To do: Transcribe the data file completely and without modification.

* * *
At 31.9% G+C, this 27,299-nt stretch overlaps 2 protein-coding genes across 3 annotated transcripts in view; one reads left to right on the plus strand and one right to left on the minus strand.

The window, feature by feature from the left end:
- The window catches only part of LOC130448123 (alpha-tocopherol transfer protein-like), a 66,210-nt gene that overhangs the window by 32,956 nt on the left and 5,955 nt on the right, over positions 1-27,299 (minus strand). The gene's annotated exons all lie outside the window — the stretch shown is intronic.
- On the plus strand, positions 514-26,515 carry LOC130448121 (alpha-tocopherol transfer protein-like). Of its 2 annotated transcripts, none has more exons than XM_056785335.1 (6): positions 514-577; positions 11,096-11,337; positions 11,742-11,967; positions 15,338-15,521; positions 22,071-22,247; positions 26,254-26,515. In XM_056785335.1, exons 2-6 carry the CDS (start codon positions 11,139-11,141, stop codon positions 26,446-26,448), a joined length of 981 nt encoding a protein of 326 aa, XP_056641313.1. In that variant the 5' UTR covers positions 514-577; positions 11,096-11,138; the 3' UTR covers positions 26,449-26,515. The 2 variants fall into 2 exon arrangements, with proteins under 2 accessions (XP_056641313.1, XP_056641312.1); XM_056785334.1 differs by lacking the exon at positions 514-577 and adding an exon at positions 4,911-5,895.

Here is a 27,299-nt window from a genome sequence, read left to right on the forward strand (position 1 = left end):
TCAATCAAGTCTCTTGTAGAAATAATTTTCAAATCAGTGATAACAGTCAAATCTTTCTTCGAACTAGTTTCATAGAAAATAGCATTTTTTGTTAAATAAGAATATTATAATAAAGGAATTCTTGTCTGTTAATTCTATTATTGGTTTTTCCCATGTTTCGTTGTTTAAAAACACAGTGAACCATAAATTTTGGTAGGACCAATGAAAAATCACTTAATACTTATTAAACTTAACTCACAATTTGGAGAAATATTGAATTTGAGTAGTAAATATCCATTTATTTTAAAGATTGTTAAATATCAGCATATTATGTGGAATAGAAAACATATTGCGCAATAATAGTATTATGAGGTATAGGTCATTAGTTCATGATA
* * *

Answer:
At 31.9% G+C, this 27,299-nt stretch overlaps 2 protein-coding genes across 3 annotated transcripts in view; one reads left to right on the plus strand and one right to left on the minus strand.

The window, feature by feature from the left end:
- The window catches only part of LOC130448123 (alpha-tocopherol transfer protein-like), a 66,210-nt gene that overhangs the window by 32,956 nt on the left and 5,955 nt on the right, over positions 1-27,299 (minus strand). The gene's annotated exons all lie outside the window — the stretch shown is intronic.
- On the plus strand, positions 514-26,515 carry LOC130448121 (alpha-tocopherol transfer protein-like). Of its 2 annotated transcripts, none has more exons than XM_056785335.1 (6): positions 514-577; positions 11,096-11,337; positions 11,742-11,967; positions 15,338-15,521; positions 22,071-22,247; positions 26,254-26,515. In XM_056785335.1, exons 2-6 carry the CDS (start codon positions 11,139-11,141, stop codon positions 26,446-26,448), a joined length of 981 nt encoding a protein of 326 aa, XP_056641313.1. In that variant the 5' UTR covers positions 514-577; positions 11,096-11,138; the 3' UTR covers positions 26,449-26,515. The 2 variants fall into 2 exon arrangements, with proteins under 2 accessions (XP_056641313.1, XP_056641312.1); XM_056785334.1 differs by lacking the exon at positions 514-577 and adding an exon at positions 4,911-5,895.

Here is a 27,299-nt window from a genome sequence, read left to right on the forward strand (position 1 = left end):
TCAATCAAGTCTCTTGTAGAAATAATTTTCAAATCAGTGATAACAGTCAAATCTTTCTTCGAACTAGTTTCATAGAAAATAGCATTTTTTGTTAAATAAGAATATTATAATAAAGGAATTCTTGTCTGTTAATTCTATTATTGGTTTTTCCCATGTTTCGTTGTTTAAAAACACAGTGAACCATAAATTTTGGTAGGACCAATGAAAAATCACTTAATACTTATTAAACTTAACTCACAATTTGGAGAAATATTGAATTTGAGTAGTAAATATCCATTTATTTTAAAGATTGTTAAATATCAGCATATTATGTGGAATAGAAAACATATTGCGCAATAATAGTATTATGAGGTATAGGTCATTAGTTCATGATA